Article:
The Best Thing We Can Do for the Okanagan and Ourselves, Ever

I’m working on a series of 100 practical things we can do in the Okanagan to create a sustainable culture. They are archived in the menu bar above. Let me give you a hint: this is not it:


This is:

Let that be our parliament. It is the pow-wow grounds at the Okanagan Indian Band at Head of the Lake. This is the biggest change of all, and the most important. We’re not going to get there all at once, but it’s not impossible to get there, and getting there is worth it. Please follow along through this argument, although it might be hard reading. I repeat: it’s worth it. Here’s how it works:

  1. All of this land between the Rocky Mountains and the Pacific Ocean belongs to its First Peoples.
  2. All of this land between Brewster and Kettle Falls Washington and Enderby and Merritt British Columbia, belongs to the Creator, who gave it into the care of the Syilx People.
  3. They never gave it away.
  4. The Creator was, arguably, given to the peoples of North America as a concept by fur traders who preceded recorded European exploration of the West by 250 years. There is evidence, although not conclusive — although how could it be.
  5. The Country of Canada takes its justification from the Queen of England (and Canada), who takes hers from God (and the Crown Jewels.)
  6. The Okanagan takes off from God, too.
  7. No argument there.
  8. Sure, I own the small piece of land my house sits on, and the Queen owns 94% of the rest of the place and leases it out to American logging companies, and I own my house itself, and my apricot tree, well, actually no, the robin owns that …

… waiting for dinner! Bless her. That nest has been rebuilt in the same spot for five years now, and who knows how many before that. I can lay no claim to it, except in a claim to care for it for her. If her kids would only leave my strawberries alone, but … oh well.

9. There are multiple levels of government in this place, which there should be, as this is a successful and dynamic democracy and a prosperous, liberal industrial state. It is a complicated place requiring a great amount of democratic discussion.

10. Let’s expand that discussion.

Currently, Syilx participation in those levels of government is minimal, although it is mandated by the Government of Canada, which set fair accommodation of the Syilx, and all native peoples, as sovereign peoples, as a condition of British Columbia (this place on the North Eastern Pacific) entering the dominion of Canada. Fair enough. Thing is, I have sat on local committees and only once has there been native participation (there has, however, been resistance to it, despite my protests), and that only in the body of one single man in a sea of 60 immigrants … not just Canadians but Canadians new to the valley, some only a week or two into the experience. All this in a situation in which in the last 145 years only two land issues between the sovereign governments of the 198 independent aboriginal nations of British Columbia have been settled. My revulsion aside, you might ask what right do I, a man with obviously European ancestors (Rhenisch, Silesian from Kattowice, Gleiwitz and Wroclaw) have to be commenting on First Nation issues? Good question. None, except… I was born in 1958, which makes my personal memory and experience of this experiment over a third of its total. Pshaw, that’s nothing. True. How about this: my grandparents came in 1929, which makes my family experience two-thirds of its total. Pshaw, that’s nothing either, not when considered against the, what, 500 generations of the Syilx or the, I dunno, 1000 generations of the Haida. That’s kind of my point. Still, I do think, though, it gives me the right to speak a little bit about European culture in this place. What I’d like to offer is this:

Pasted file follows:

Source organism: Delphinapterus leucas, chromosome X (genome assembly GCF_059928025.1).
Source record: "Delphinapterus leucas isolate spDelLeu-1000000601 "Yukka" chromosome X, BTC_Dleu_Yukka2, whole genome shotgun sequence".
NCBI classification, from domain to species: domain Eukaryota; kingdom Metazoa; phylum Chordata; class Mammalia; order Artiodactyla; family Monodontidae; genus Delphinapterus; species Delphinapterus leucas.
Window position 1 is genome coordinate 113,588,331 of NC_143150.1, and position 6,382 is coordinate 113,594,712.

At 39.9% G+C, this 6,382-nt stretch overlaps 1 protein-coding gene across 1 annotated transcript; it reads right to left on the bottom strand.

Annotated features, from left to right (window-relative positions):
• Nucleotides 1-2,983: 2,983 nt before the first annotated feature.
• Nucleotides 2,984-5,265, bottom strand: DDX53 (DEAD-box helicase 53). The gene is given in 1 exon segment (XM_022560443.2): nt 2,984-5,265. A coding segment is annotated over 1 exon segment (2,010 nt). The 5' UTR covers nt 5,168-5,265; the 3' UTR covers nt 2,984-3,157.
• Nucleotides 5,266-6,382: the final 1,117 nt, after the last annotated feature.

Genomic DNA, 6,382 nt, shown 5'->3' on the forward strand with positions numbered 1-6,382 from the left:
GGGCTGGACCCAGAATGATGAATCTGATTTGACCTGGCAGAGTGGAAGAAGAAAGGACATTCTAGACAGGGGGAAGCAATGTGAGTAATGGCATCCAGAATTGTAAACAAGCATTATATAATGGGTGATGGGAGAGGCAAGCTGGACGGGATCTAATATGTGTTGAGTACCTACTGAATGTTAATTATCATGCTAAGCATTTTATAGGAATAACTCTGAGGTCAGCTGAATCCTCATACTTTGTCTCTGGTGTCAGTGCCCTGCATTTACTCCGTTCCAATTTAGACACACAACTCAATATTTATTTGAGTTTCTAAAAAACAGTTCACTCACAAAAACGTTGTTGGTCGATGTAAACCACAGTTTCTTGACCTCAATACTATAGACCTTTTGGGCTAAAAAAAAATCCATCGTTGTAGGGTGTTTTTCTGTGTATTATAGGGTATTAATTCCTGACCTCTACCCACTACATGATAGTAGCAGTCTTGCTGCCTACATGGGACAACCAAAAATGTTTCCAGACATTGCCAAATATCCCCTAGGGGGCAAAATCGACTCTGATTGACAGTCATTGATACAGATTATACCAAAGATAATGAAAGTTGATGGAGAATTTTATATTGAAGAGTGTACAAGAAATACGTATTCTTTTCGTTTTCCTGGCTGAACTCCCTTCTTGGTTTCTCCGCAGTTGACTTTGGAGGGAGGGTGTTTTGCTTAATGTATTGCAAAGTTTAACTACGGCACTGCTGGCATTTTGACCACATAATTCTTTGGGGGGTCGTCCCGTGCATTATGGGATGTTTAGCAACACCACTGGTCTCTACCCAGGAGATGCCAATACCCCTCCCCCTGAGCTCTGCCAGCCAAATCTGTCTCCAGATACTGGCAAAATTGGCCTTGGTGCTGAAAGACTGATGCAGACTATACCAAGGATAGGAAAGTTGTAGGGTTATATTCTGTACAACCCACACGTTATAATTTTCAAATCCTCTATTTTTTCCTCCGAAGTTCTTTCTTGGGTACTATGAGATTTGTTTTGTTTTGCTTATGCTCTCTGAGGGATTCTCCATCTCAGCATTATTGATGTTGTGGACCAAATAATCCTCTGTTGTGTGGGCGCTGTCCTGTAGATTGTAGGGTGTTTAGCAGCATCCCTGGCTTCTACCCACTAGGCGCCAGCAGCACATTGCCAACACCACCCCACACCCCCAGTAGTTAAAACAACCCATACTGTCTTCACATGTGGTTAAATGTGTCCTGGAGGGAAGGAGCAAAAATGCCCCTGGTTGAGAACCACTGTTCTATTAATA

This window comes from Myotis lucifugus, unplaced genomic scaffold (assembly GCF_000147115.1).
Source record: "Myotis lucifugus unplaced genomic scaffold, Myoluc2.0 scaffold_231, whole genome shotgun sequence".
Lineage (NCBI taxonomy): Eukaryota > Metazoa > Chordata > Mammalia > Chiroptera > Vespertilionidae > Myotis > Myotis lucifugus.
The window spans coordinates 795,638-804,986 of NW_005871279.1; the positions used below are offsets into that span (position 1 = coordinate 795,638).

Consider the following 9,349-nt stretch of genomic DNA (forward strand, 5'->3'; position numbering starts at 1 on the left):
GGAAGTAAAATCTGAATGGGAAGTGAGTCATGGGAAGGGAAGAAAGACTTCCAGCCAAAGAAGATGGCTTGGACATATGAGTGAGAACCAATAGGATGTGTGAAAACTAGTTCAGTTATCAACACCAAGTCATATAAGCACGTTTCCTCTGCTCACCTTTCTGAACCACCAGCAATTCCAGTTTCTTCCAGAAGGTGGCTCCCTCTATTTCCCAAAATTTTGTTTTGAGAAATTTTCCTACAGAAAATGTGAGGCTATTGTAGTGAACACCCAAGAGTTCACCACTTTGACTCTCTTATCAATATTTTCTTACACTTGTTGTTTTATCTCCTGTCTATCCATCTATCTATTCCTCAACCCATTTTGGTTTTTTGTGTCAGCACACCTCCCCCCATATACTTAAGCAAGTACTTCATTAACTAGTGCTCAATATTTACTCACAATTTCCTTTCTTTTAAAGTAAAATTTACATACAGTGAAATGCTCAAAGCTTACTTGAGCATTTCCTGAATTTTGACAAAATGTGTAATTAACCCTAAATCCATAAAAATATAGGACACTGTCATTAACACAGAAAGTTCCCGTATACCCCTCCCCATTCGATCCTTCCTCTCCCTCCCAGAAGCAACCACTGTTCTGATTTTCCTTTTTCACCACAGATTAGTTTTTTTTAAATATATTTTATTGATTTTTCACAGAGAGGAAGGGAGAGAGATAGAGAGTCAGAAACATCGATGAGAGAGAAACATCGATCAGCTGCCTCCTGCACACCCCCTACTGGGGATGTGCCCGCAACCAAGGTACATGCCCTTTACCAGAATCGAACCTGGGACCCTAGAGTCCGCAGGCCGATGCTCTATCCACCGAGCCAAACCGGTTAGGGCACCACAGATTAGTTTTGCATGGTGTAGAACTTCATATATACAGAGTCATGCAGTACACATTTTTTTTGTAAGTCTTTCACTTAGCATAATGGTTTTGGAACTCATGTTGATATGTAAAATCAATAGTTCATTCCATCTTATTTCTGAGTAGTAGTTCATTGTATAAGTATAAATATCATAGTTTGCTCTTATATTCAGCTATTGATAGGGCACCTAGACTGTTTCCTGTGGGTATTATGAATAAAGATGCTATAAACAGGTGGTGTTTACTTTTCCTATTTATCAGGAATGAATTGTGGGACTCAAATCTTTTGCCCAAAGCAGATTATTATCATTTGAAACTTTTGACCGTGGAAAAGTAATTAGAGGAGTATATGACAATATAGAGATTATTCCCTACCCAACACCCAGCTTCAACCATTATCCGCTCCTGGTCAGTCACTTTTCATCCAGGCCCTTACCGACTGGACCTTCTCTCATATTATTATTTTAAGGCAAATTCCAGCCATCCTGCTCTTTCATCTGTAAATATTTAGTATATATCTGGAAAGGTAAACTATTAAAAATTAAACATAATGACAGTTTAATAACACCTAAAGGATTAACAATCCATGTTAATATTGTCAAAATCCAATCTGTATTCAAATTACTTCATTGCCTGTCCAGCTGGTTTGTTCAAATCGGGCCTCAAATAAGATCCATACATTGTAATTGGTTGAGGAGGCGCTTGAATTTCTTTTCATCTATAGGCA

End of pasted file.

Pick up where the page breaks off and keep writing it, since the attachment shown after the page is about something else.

Every political decision made in this place should be made with the full and equal participation of the Syilx. It should have been so in 1858, but it’s not yet too late to start.